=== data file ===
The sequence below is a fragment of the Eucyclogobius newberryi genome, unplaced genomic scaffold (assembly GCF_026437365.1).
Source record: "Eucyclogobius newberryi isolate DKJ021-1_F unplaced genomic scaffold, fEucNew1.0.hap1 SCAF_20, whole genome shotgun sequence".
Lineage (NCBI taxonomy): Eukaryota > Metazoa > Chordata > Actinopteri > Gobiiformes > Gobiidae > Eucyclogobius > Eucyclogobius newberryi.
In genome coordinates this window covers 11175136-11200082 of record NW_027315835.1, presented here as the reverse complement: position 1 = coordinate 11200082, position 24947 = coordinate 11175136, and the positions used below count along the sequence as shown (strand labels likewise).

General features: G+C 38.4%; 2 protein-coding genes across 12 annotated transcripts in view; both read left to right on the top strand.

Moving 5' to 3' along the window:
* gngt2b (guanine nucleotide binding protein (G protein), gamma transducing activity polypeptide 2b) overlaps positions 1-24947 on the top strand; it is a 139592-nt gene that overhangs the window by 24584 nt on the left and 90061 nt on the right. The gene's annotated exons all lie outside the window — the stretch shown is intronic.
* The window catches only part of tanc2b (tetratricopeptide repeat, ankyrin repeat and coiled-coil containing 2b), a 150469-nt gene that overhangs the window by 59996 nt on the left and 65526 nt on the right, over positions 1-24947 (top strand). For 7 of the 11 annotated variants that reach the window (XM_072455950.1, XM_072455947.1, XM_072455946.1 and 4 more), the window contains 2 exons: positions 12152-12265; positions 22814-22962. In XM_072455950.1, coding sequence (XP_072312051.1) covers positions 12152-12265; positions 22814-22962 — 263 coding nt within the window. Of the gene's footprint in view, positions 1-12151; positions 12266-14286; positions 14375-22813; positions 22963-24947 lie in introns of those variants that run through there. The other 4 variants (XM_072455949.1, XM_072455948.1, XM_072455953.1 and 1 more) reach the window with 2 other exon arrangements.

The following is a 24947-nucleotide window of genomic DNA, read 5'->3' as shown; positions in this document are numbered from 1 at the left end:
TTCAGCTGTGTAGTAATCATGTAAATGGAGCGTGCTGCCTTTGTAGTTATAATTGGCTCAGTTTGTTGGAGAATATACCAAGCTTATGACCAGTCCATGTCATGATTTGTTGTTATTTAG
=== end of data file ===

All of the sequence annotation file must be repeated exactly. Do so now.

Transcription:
The sequence below is a fragment of the Eucyclogobius newberryi genome, unplaced genomic scaffold (assembly GCF_026437365.1).
Source record: "Eucyclogobius newberryi isolate DKJ021-1_F unplaced genomic scaffold, fEucNew1.0.hap1 SCAF_20, whole genome shotgun sequence".
Lineage (NCBI taxonomy): Eukaryota > Metazoa > Chordata > Actinopteri > Gobiiformes > Gobiidae > Eucyclogobius > Eucyclogobius newberryi.
In genome coordinates this window covers 11175136-11200082 of record NW_027315835.1, presented here as the reverse complement: position 1 = coordinate 11200082, position 24947 = coordinate 11175136, and the positions used below count along the sequence as shown (strand labels likewise).

General features: G+C 38.4%; 2 protein-coding genes across 12 annotated transcripts in view; both read left to right on the top strand.

Moving 5' to 3' along the window:
* gngt2b (guanine nucleotide binding protein (G protein), gamma transducing activity polypeptide 2b) overlaps positions 1-24947 on the top strand; it is a 139592-nt gene that overhangs the window by 24584 nt on the left and 90061 nt on the right. The gene's annotated exons all lie outside the window — the stretch shown is intronic.
* The window catches only part of tanc2b (tetratricopeptide repeat, ankyrin repeat and coiled-coil containing 2b), a 150469-nt gene that overhangs the window by 59996 nt on the left and 65526 nt on the right, over positions 1-24947 (top strand). For 7 of the 11 annotated variants that reach the window (XM_072455950.1, XM_072455947.1, XM_072455946.1 and 4 more), the window contains 2 exons: positions 12152-12265; positions 22814-22962. In XM_072455950.1, coding sequence (XP_072312051.1) covers positions 12152-12265; positions 22814-22962 — 263 coding nt within the window. Of the gene's footprint in view, positions 1-12151; positions 12266-14286; positions 14375-22813; positions 22963-24947 lie in introns of those variants that run through there. The other 4 variants (XM_072455949.1, XM_072455948.1, XM_072455953.1 and 1 more) reach the window with 2 other exon arrangements.

The following is a 24947-nucleotide window of genomic DNA, read 5'->3' as shown; positions in this document are numbered from 1 at the left end:
TTCAGCTGTGTAGTAATCATGTAAATGGAGCGTGCTGCCTTTGTAGTTATAATTGGCTCAGTTTGTTGGAGAATATACCAAGCTTATGACCAGTCCATGTCATGATTTGTTGTTATTTAG